Thanksgiving Day I asked my nine-year-old grandson what he wanted for Christmas. He was starting out the door to play with his remote-controlled battery-operated race car which he had only recently finished paying for with money he had earned doing odd jobs around the house.
“I don’t know,” he said, but immediately began to think of some other very expensive electronic toy he could ask for so he wouldn’t have to pay for it himself.
After he departed, I thought about my earliest recollections of Santa Claus.” The Night Before Christmas” was in one of my oldest brother’s old school books. Mother had read it to me so often I got so I could read it myself. I must have been five years old the year I memorized the poem. Dasher, Dancer, Prancer, and all of Santa’s reindeer were very real to me. It would be another 25 years before anyone found out about Rudolf.
I never bothered to write Santa Claus a letter.. Mother said nobody ever saw Santa Claus. She said he would hear me if I whispered up the chimney what I wanted him to bring me. Since I had never heard of a telephone, much less a radio or a television, that sounded as plausible to me as the “Now I lay me down to sleep” that I said to Jesus every night. Mother reminded me that Santa had lots of other little boys and girls to take care of, so I was not to be a pig and ask for more than one thing. In 1930, the beginning of the Great Depression, I suppose he was strapped for funds.
I crept to the chimney, in awe that Santa could hear me, suddenly shy, as I whispered that I wanted a blackboad or a doll bed. I had pored over the Sears, Roebuck catalog but couldn’t decide which one I wanted. I would let Santa surprise me.
Christmas Eve finally came to the three-roomed tenant farmer’s house in Smith Mills, Kentucky. We swept the floor and tidied the room for Santa’s expected visit. I pinned my clean stockings (my other pair) together and hung them over the back if a straight chair. Our fireplace was a working fireplace that was our only source of heat. One did not dare hang a stocking he expected to get filled on the mantelpiece. (We called it a fireboard.)
I remember trying desperately to go to sleep in the room still lit by the flickering fire. The featherbed was soft over the firm straw tick we used for a mattress. I lay there between my parents and closed my eyes tightly. I didn’t think to wonder why my daddy hadn’t banked the fire as he usually did. (When he banked the fire, he covered it with ashes so the live coals would be there in the morning and the fire could be kindled from them.)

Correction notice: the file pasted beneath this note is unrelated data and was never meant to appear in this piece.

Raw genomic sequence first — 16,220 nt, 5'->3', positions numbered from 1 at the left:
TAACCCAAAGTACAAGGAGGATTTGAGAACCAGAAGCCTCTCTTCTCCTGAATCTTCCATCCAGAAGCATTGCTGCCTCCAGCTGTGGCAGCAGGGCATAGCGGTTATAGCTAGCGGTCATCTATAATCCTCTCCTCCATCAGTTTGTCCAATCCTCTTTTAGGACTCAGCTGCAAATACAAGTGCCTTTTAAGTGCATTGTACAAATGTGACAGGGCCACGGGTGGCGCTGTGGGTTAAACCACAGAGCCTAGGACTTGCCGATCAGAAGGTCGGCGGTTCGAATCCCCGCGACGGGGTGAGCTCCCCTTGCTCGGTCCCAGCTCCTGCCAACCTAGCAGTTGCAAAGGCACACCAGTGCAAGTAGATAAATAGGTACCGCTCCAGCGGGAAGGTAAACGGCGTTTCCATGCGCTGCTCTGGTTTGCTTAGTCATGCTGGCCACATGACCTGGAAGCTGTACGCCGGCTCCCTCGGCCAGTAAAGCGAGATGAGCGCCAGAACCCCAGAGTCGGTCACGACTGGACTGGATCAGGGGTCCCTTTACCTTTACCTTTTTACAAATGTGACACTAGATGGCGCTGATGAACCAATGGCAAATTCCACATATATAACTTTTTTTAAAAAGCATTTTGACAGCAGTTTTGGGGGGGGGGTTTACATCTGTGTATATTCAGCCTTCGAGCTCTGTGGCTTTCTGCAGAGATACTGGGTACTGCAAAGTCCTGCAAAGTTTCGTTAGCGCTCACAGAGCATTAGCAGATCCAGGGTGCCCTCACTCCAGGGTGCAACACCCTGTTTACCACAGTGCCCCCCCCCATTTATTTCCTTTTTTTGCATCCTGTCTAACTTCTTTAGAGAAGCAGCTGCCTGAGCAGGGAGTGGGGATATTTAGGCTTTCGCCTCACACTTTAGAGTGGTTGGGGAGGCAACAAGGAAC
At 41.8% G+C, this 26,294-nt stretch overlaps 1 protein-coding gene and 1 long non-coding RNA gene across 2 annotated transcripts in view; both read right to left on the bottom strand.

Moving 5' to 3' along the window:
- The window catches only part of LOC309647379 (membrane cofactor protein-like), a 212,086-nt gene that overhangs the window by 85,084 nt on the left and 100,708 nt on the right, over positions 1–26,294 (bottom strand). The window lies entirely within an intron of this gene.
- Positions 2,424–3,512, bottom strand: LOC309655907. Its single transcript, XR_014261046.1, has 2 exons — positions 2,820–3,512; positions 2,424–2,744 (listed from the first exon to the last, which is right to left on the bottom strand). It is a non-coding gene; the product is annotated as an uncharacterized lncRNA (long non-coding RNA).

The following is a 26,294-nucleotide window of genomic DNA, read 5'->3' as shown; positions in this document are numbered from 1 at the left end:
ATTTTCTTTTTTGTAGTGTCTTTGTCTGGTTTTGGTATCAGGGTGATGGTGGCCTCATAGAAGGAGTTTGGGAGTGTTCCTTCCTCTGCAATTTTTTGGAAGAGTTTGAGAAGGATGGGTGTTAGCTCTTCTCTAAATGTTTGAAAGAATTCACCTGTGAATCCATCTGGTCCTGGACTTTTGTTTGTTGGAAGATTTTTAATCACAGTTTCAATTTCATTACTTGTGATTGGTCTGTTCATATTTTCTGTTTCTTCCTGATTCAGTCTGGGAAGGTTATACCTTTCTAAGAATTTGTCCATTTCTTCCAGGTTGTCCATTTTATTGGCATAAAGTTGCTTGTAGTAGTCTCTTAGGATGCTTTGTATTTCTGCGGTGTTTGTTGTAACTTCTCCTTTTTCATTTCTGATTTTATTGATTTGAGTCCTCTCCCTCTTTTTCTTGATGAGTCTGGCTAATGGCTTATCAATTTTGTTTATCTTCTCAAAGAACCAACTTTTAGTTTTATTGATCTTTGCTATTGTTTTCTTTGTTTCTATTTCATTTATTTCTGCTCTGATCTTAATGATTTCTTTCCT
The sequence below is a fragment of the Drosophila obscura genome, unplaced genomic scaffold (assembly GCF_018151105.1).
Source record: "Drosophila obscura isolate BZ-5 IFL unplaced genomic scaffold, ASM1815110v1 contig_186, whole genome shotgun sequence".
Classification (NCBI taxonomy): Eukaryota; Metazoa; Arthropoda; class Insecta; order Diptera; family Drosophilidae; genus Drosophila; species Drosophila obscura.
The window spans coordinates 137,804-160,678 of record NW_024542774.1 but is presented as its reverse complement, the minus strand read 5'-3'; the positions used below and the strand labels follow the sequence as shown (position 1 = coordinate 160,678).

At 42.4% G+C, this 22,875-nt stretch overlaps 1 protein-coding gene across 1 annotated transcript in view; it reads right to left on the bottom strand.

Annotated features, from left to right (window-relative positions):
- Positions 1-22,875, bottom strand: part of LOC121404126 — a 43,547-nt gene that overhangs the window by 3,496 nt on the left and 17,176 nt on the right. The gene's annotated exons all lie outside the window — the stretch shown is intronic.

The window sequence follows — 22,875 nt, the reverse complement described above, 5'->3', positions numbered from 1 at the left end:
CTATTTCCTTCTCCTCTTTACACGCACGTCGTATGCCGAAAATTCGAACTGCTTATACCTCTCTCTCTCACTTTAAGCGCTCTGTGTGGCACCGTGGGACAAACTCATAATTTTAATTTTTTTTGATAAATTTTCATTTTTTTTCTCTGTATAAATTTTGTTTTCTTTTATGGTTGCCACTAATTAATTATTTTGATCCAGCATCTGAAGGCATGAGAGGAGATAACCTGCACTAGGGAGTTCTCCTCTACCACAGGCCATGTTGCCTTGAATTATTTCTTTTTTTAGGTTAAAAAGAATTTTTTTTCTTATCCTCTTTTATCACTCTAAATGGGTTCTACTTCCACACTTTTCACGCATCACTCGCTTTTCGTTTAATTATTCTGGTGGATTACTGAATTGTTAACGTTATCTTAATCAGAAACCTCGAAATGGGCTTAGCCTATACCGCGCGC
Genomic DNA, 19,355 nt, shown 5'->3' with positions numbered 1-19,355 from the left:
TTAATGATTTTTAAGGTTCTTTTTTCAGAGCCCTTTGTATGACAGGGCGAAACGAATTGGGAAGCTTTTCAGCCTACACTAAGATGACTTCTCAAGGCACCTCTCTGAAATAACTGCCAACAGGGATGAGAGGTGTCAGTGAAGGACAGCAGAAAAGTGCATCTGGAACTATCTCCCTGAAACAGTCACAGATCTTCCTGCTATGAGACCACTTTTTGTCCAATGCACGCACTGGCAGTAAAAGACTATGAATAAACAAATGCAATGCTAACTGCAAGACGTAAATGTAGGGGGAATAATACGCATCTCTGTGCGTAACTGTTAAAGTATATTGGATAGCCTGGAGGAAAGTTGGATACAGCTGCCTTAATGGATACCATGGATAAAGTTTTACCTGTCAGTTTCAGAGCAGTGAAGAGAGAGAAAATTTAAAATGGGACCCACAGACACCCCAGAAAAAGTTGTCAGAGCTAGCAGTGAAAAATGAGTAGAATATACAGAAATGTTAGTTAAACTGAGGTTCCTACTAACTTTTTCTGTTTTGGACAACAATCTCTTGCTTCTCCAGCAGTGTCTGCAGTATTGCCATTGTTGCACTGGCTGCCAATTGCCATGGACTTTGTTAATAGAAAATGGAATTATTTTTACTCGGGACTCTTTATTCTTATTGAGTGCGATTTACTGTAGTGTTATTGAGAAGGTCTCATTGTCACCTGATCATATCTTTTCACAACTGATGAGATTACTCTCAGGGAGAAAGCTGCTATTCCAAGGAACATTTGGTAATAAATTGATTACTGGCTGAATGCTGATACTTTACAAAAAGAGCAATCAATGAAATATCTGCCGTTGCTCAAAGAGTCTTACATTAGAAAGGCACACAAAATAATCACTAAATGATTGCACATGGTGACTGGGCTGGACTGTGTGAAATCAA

Mother had washed my doll’s dress, cleaned her up, and set her in a chair to let Santa know, she said, that I did not need a new doll.
Christmas morning, when I woke up, the fire was burning brightly. My stockings were knobby with oranges, apples, nuts and candy. I’m sure there was stick candy, as well as chocolate drops. Though I don’t remember that particular Christmas, there was usually a real coconut, which I did not care for, but my mother usually worked some magic with, as it later appeared on the table as the main ingredient of a pie or cake.
There, beside the chair where the doll, Betty Lou was sitting, was a blackboard AND a doll bed! Mother explained that Santa must have misunderstood me. He must have not heard the “or” and thought I said “and”.
It did not dawn on me to wonder why Santa did not come to my brothers, who were eleven and thirteen years older than I, nor did I know that in more affluent homes, all family members exchanged gifts at Christmas.
We all ate the candy, fruit and nuts. I was happy that Santa had misunderstood me and brought me the blackboard and the doll bed.
That 1930 Christmas I could not have been happier. I had never been cold or hungry, unclothed, unwashed or unloved. I was in the bosom of a sober, hard-working Christian family and Santa Claus had provided my dearest wish.
Because the love and care provided me was all-encompassing and as free as the air I breathed, I did not realize how blessed I was.
I thought I was happy because Santa Claus had brought me the blackboard and the doll bed.
June Rice is a writer and a retired teacher living in Louisville. This column appeared in her 1989 book, EDUCATION AND COMMON SENSE.